Imagination expands human hunger Kindle-929

Imagination makes us into Brahmas: "Humans have full power over their imagination. We can expand, contract and crumple it at will. This makes each individual a Brahma, creator of his/ her own subjective reality, the brahmanda, which literally means the 'egg of Brahma'."

You can read more about Brahma and his creation at Wikipedia.

Brahma's creation gives rise to culture (sanskriti) as opposed to nature (prakriti): "In his imagination, Brahma sees the whole world revolving around him. So Brahma works towards establishing sanskriti or culture where the rules of nature are kept at bay."

These are the three worlds (triloka), and the three bodies:
  • nature - prakriti - physical body (sthula-sharira)
  • imagination - brahmanda - mental body (sukshma-sharira)
  • culture - sanskriti - social body (karana-sharira)

What do you think of DP's analysis of the three bodies of Ravana and the three bodies of Hanuman? If you like this approach, you can use this idea of the three bodies to develop the characters in your stories (and explain that in your author's note so that other people in class can learn about this model).

Only humans can exchange Kindle-961

DP tells the story from the Upanishads about feeding one another; the asuras do not what to participate in exchange, but the devas do. There is a wonderful Wikipedia article called the "allegory of the long spoons" which compares different versions of this story across cultures.

The yagna is an exchange: "The yagna is the fundamental unit of business, where everything that can satisfy hunger is exchanged."

You can read more at Wikipedia about the prajapatis, especially Daksha and Manu, who oversee the yagna and other exchange rituals.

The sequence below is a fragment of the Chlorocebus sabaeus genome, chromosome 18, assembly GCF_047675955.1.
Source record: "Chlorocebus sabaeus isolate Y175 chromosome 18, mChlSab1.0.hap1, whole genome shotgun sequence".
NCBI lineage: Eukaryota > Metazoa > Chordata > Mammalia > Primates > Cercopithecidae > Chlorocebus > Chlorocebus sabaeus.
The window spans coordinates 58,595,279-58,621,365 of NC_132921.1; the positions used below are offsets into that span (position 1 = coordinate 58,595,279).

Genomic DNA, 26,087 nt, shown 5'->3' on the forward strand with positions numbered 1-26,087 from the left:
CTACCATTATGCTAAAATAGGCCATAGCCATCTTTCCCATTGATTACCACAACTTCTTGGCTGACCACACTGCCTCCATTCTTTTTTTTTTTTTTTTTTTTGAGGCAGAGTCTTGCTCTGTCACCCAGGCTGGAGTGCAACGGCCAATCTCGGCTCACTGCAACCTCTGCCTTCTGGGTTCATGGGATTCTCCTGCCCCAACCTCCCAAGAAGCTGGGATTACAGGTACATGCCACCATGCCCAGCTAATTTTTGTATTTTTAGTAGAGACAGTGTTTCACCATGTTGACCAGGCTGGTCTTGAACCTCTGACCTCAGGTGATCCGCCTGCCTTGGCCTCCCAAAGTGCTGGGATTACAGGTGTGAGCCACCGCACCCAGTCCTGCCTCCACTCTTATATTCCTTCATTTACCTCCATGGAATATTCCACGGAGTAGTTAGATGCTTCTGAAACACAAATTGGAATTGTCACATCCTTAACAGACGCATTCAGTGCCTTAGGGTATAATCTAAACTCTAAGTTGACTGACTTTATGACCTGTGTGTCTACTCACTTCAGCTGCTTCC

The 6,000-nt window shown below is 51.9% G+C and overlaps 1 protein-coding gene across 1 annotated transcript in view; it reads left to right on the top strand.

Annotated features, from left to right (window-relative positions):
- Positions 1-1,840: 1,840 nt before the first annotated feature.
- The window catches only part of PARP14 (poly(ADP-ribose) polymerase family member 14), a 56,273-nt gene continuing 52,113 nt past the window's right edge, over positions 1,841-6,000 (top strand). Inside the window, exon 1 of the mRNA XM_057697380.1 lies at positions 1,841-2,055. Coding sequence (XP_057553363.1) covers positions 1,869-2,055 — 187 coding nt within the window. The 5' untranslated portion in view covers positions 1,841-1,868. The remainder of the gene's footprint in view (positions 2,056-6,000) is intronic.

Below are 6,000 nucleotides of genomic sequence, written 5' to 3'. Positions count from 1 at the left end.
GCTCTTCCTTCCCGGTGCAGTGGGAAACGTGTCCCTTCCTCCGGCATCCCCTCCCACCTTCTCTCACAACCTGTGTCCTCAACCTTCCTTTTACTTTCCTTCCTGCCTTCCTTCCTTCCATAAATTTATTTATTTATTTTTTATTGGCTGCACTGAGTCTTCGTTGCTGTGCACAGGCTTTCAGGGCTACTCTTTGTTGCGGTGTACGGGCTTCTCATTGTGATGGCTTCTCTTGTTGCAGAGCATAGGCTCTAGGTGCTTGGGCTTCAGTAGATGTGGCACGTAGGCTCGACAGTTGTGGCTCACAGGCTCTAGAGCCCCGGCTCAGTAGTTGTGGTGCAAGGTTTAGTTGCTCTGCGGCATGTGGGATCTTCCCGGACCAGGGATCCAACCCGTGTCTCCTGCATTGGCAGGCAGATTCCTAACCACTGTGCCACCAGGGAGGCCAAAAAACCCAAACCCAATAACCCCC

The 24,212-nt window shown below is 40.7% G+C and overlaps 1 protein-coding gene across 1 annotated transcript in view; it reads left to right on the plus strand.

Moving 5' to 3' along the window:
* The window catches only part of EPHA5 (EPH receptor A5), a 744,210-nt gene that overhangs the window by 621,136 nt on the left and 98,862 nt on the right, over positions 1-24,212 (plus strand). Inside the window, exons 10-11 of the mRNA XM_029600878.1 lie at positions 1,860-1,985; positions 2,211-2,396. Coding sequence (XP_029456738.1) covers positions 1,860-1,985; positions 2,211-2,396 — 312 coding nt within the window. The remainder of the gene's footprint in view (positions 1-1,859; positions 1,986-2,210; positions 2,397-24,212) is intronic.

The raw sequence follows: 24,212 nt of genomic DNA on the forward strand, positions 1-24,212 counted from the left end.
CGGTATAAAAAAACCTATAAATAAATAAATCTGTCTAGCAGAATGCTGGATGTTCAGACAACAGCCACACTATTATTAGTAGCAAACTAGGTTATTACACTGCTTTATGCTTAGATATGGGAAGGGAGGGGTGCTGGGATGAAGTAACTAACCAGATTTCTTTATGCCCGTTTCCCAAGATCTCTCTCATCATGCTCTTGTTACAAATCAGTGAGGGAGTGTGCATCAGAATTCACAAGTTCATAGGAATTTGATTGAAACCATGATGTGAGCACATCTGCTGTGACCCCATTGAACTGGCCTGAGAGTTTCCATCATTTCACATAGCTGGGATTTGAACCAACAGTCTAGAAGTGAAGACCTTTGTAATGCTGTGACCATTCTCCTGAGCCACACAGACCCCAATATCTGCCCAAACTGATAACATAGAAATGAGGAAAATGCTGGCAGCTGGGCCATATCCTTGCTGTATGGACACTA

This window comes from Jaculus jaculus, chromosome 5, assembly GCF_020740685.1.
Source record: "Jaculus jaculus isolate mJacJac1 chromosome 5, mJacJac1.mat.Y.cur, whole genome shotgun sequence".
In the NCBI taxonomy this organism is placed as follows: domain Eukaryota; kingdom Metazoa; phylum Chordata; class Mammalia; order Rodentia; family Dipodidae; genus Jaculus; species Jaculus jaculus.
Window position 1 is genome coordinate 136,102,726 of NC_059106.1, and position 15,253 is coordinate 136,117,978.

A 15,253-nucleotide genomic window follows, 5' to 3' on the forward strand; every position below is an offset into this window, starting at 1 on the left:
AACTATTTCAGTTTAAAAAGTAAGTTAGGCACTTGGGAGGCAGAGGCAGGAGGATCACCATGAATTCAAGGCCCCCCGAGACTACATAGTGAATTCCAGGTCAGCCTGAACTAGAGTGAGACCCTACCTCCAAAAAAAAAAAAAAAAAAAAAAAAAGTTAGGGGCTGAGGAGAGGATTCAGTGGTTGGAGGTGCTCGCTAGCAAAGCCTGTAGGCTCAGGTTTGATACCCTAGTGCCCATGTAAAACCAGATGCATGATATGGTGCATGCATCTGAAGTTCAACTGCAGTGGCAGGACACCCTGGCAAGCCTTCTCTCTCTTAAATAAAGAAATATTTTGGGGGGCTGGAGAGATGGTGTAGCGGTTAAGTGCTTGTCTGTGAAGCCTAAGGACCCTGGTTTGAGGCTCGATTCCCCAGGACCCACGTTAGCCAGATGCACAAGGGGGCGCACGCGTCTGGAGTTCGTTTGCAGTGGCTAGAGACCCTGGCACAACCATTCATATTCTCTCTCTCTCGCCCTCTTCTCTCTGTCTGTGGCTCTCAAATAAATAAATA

Remember svaha and tathastu? "Svaha is food for the devata. Tathastu is food for the yajaman. Unless svaha is given, tathastu cannot be expected. As is svaha, so is tathastu."

DP will have much more to say about the ideal of Vishnu later: Vishnu is the "bhagavan, he who always feeds others even though he is never hungry."

Every devata seeks a high return on investment Kindle-986

Don't mix up deva and devata: "A deva is one of the many sons of Brahma. A devata is the recipient of the yajaman's svaha. A devata may or may not be a deva."

DP discusses Indra and his heaven, Amravati (or Indra Loka), as a type of wish-fulfilling return with no investment: "Located beyond the stars, Indra's Amravati houses the wish-fulfilling cow Kamadhenu, wish-fulfilling tree Kalpataru, and the wish-fulfilling jewel Chintamani. [...] All hungers are satisfied in Amravati because Lakshmi here is the queen, identified as Sachi."

Amravati is land of bhog (consumption), without yoga (exertion).

Conflict is inherent in exchange Kindle-1008

Not living in that wish-fulfilling paradise, we are caught in a cycle of expectation and obligation: "The yajaman has expectations once he gives svaha, and the devata has obligations once he receives svaha. Exchange creates debt, or rin. [...] We get entrapped in a maze of give and take, called samsara. We yearn to break free from samsara. We do not want to receive, or give. This is liberation, or mukti."

You can read more about samsara and mukti at Wikipedia.

Remember the yakshas (who hoard) and the rakshasas (who grab)...? Here's how DP fits them into this model: "Sometimes, the devas behave like yakshas, refusing to share what they have, hoarding everything that they possess. Then the asuras transform into rakshasas, who reject every rule of the yagna and simply grab what they want."

Someone can also seek to "outgrow hunger," not participating in the svaha-tathastu exchange; these are the tapasvins: "Indra especially fears tapasvis—those who engage in tapasya, or introspection." 

DP mentions how Indra sends his apsaras to try to distract them from their introspective focus. You can read more about the apsaras at Wikipedia; see especially the section called The Nymph and the Sage.